View Full Version : 8x10 LF Questions
I am considering purchasing a large format 8x10 monorail camera. I have a couple of questions.
1. Does any fellow large format photographer know of any good dealers (mail order) where I can get good prices on 8x10 film, particularly Kodak TMX 400?
2. I realize that on an 8x10, most do not come with revolving backs. Is the only way to change from vertical to horizontal format going to be to rotate the entire camera on the tripod head?
3. Which brings me to my last question, what is a good geared tripod head that someone could recommend? Is a geared head a good way to go, or are there other tripod heads that you might recommend? Concerning tripods, what is a good tripod? I'm only familiar with Bogen because that's what I currently have. But I would like to get another tripod with a geared rise. Should I stick with Bogen or should I get a Gitzo or Ries?
Thanks for your help and suggestions!
1. to get cheaper prices than B&H you will probably have to buy expired film. Two sources i have used are Midwest photo exchange and Freestyle.
2. most do have reversible backs (ie a back with a V and a H position where you remove it and replace it). the only cameras which are horizontal only that i know are the philips, and you would have to rotate them.
Rob "John Henry" Rothman
Re your question on tripods, I would just mention that, when I used a Gitzo, I had all sorts of trouble with the leg locks. The rotating collars often locked up, and I wound up with blisters on my hands from trying to loosen and tighten them. During one workshop in the Utah desert, I would up buying a pair of bicycle gloves in desperation, just so I could get a grip on the collars without destroying my hands. This was an old Gitzo--I heard that they've since started using a different material for the internal bushings, and the new ones may be better in this regard. However, I've been a lot happier since I switched to a Bogen (Manfrotto) with lever-style locks.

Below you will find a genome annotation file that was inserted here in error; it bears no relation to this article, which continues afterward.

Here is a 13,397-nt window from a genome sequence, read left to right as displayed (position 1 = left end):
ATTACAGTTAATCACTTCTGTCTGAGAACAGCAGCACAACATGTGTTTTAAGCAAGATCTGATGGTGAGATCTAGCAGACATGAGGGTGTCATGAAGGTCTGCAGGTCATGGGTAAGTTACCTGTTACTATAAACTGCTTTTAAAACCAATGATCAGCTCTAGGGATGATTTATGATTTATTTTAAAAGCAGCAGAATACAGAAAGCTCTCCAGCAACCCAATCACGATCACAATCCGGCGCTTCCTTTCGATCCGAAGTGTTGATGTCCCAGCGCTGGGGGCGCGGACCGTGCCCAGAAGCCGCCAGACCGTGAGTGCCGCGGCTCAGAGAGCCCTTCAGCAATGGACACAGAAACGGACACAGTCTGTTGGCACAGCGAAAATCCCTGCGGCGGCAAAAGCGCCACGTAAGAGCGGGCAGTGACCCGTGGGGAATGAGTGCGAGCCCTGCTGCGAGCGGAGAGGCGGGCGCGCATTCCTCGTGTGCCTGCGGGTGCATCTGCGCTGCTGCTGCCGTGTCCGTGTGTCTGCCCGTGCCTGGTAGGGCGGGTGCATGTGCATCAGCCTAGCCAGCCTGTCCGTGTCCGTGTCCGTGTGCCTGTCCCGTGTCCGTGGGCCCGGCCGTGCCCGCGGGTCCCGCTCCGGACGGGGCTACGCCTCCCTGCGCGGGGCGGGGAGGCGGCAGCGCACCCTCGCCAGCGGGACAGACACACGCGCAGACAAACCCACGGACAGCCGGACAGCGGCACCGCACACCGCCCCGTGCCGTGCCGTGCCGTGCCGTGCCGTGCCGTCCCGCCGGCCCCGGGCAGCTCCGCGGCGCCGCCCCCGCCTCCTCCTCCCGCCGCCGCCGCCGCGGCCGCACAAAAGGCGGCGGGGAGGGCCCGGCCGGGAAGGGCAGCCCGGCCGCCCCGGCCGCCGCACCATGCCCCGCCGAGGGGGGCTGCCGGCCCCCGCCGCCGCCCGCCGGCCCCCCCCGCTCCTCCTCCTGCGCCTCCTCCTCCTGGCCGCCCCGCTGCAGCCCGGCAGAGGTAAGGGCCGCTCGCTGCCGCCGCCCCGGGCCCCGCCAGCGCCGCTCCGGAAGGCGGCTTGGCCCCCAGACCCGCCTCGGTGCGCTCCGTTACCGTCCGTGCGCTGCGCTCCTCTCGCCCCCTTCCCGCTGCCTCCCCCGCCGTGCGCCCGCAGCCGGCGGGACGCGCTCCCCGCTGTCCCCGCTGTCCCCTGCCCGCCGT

Sean Billy Bob Boy yates
I concur with all of the above but would like to add assorted IMHO's. Freestyle sells Arista 8X10 film in 100 & 400 asa for $36.00/25 sheet box - a good bit ch eaper than TMAX.
Which I guess brings me to one of my favorite topics, DOING THINGS INEXPENSIVELY . Why a monorail? There are many studios doing top notch work in 8X10 with fla tbeds - even Dickie Avedon uses (or used until recently) a Deardorff (albeit on location). Flatbeds are often less expensive and often have adequate movements for most applications.
This sort of ties into your tripod question which leads to a bigger question - w hat kind of work do you intend to do and how much do you want to spend? Do you w ant a Mercedes Sedan or a Ford F-150? Majestic geared heads and tripods with ge ared columns are quite nice and as they've been around awhile are often inexpens ive - BUT HEAVY! The grey heads may require modifications to work on more recen t tripods and the company does not stock parts for their older grey models. Bog en has a geared head but it's kinda pricey. Bromwell has several wooden tripods with a geared column and a ball and socket joint that might eliminate the need for a head completly, depending on what kind of work you want to do. Brett, Col e and of course Edward Weston got along fine with the earlier Ries sticks. I ki nda like the idea of mounting a Ries single tilt head on a 100 or 75 mm ball hea d film/video tripod like the older O'Connors or Millers or maybe a newer Bogen 3 190 or 3191. That way the camera is still quite close to the junction of the le gs and can be leveled horizontally quite easily. I haven't tried it yet as fina nces haven't allowed. Some may balk at the idea of putting a traditional "woode n" head on modern aluminum sticks.
But all of this is subjective and really dependent on your needs - what you're gonna shoot and where you're gonna shoot it and how you're gonna get your gear t here.
Get a Ries Tripod.
There is a difference between a reversible backone that goes horizontally as well as vertically--which ALL 8x10s have with the exception of the aforementioned Phillips, and a rotating back--one that would go 360 degrees, which none of them have, nor are they necessary.
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